Ron Roy on sat 8 mar 03
Talc is not a low fire flux - it acts in a catalytic way to produce
cristobalite in low fire bodies to help avoid crazing - and also to reduce
rehydration in low fired bodies.
Talc decomposes at 900C - giving MgO and SiO2
Starts fluxing at 1170C and is used for both glazes and clays.
A very useful flux because it has such a low coefficient of expansion.
The action of MgO is quite strong from 1191C to 1230C after which it
settles down and behaves like other mid range fluxes.
All this from Hamer and much more - ie - high surface tension and increased
fluidity. High surface tension is very good for making nicely rounded rims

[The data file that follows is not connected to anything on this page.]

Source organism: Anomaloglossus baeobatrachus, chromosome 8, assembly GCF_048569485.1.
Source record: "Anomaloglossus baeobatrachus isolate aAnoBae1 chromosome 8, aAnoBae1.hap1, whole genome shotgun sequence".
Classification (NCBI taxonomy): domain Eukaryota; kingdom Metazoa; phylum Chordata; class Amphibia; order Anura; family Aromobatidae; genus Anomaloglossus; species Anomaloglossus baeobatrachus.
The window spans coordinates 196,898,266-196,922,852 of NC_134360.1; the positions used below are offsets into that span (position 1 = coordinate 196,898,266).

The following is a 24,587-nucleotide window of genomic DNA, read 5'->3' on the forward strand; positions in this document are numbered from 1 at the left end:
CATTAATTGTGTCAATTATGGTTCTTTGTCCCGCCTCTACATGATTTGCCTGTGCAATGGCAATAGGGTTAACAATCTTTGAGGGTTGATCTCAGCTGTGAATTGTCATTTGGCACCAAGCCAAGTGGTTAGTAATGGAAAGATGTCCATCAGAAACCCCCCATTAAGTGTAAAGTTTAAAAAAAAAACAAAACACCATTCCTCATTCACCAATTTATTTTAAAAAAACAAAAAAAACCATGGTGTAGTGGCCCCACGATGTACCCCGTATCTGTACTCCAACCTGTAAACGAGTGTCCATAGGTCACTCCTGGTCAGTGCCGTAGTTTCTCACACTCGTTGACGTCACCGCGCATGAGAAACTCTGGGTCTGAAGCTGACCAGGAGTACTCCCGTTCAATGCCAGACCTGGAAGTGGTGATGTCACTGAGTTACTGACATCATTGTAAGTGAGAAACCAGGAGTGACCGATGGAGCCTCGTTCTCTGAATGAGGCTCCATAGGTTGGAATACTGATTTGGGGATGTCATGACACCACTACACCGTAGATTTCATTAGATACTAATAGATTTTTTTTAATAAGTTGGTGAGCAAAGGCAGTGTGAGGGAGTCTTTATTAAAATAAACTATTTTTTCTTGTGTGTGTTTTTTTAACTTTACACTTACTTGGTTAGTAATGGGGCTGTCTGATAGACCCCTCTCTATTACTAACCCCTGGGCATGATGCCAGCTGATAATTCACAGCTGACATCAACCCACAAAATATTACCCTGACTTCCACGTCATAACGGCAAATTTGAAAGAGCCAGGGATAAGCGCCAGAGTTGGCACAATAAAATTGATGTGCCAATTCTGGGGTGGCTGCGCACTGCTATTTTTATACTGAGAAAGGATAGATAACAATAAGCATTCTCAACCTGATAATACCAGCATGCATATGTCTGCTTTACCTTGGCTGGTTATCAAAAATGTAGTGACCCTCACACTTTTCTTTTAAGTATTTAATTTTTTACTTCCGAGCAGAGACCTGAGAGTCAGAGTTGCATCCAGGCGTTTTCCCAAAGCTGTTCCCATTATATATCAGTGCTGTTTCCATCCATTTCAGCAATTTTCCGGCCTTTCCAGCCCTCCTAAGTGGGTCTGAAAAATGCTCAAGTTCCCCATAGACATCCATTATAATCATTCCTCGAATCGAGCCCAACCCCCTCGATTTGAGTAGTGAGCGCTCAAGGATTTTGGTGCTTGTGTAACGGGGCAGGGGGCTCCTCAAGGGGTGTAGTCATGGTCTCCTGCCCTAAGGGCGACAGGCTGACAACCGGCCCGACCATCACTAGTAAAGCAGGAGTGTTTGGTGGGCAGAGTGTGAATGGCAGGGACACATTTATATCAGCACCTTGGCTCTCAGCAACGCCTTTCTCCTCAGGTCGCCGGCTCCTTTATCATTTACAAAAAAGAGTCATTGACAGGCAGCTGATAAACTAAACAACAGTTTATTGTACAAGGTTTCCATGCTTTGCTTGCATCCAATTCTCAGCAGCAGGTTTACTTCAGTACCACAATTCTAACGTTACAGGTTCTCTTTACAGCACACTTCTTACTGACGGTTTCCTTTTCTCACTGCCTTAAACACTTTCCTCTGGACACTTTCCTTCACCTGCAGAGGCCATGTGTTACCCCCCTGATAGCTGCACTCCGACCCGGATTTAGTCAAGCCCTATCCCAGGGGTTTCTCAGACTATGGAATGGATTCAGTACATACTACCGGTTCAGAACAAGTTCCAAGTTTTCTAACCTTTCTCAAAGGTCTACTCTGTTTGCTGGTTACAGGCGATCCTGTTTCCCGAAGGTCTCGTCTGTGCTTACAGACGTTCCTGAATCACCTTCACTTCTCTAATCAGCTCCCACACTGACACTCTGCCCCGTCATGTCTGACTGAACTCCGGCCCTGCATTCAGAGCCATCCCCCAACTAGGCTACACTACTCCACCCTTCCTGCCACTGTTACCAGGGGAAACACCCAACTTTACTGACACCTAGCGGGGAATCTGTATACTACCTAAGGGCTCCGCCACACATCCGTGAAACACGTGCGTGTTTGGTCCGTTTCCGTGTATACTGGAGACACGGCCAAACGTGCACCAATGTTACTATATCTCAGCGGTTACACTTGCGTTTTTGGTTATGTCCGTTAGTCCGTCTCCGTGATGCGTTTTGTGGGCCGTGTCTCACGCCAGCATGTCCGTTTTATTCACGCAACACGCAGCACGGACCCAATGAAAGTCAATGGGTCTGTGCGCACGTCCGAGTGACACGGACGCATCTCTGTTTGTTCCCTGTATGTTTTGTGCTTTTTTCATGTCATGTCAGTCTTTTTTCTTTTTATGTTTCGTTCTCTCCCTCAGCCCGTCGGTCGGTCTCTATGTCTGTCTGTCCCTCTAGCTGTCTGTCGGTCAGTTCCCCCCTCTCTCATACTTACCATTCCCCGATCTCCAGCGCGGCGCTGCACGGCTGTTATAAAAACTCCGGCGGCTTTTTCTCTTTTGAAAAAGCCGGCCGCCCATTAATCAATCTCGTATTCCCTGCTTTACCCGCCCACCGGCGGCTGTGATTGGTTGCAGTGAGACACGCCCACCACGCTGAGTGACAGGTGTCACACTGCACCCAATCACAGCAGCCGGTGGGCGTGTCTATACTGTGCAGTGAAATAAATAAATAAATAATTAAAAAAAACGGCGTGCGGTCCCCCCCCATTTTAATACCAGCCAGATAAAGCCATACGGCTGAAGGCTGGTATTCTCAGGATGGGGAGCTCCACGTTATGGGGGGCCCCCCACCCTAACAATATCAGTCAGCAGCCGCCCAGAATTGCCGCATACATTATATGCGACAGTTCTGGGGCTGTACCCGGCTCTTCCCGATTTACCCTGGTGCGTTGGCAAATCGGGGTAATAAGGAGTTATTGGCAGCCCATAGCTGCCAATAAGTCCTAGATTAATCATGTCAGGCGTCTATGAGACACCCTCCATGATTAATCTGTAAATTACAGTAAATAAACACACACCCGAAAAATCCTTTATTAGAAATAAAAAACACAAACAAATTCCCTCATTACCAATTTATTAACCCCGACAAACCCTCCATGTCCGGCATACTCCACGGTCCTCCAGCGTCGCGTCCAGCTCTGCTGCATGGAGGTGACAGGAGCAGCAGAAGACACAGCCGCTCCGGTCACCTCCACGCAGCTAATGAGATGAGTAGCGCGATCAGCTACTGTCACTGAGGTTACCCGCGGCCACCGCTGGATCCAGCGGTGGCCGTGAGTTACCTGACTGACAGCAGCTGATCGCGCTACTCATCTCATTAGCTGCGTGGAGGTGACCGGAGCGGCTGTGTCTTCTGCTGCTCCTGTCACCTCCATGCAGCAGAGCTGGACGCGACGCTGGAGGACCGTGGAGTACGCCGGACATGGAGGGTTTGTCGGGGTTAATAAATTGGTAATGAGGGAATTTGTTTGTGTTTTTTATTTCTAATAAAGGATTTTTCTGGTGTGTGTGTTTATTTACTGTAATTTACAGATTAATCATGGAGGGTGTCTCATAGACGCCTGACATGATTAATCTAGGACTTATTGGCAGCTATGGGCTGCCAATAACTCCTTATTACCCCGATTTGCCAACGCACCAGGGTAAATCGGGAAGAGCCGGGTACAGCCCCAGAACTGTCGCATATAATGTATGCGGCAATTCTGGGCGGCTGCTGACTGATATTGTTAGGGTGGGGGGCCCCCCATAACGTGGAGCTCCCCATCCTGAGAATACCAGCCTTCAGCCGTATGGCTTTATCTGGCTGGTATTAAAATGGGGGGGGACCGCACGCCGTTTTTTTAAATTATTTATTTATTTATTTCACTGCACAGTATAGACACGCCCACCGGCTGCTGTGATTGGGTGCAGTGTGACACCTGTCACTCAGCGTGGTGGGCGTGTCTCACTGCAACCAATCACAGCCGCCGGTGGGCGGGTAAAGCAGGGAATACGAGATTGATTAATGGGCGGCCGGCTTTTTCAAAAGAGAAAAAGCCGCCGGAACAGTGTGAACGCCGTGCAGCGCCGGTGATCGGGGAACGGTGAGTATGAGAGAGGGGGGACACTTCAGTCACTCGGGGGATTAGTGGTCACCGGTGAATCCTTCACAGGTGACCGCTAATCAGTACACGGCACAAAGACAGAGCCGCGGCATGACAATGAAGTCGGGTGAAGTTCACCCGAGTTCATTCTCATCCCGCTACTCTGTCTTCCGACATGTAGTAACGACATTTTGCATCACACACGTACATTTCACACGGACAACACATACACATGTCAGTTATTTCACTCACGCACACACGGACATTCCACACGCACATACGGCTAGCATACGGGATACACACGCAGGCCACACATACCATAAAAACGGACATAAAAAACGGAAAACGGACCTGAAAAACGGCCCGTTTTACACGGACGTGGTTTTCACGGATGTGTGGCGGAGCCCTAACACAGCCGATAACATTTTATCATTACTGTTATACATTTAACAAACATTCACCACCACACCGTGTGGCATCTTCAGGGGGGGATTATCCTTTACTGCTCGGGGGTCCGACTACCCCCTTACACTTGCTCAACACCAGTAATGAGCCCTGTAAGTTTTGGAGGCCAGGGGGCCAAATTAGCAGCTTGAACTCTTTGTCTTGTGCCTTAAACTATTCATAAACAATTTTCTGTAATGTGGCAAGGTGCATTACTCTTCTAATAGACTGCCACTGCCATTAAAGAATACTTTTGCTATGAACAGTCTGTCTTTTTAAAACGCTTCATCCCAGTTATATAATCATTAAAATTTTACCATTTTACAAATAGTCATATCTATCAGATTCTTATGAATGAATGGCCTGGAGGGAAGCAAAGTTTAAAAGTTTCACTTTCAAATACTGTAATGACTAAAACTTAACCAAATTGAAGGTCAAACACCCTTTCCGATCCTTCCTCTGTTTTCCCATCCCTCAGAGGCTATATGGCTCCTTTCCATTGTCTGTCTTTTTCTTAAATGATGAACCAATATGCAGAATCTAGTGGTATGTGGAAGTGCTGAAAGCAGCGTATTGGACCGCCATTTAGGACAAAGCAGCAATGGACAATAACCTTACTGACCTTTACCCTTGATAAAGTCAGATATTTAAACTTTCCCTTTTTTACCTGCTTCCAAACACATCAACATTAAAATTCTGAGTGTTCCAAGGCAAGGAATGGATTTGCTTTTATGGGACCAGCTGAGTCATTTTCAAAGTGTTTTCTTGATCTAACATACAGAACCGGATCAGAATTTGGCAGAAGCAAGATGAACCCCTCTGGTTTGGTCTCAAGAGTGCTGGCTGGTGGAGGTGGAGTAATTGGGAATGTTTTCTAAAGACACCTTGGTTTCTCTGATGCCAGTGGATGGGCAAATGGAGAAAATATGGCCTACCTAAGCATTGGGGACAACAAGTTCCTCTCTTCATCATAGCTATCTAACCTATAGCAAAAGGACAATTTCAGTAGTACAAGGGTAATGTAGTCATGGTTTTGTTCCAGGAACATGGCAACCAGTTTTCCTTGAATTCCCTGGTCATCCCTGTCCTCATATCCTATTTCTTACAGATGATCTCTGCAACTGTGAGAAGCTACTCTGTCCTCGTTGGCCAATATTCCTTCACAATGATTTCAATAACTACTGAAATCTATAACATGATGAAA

on cups and mugs.
Usual sources are talc, dolomite and magnesium carbonate and some frits.
Warning - glazes with high amounts can have a low enough CTE to make them
pot busters and can promote shivering.
>Would you please explain the chemistry on this one. The inference is that
>Talc will melt. I have always understood Talc to be a heat resistant
>material which could only be fused with great difficulty. Hamer says, in 1
>st Ed, that it decomposes to become Magnesia and Silica. Someone might
>confirm this from an independent source tell us what he says in the latest
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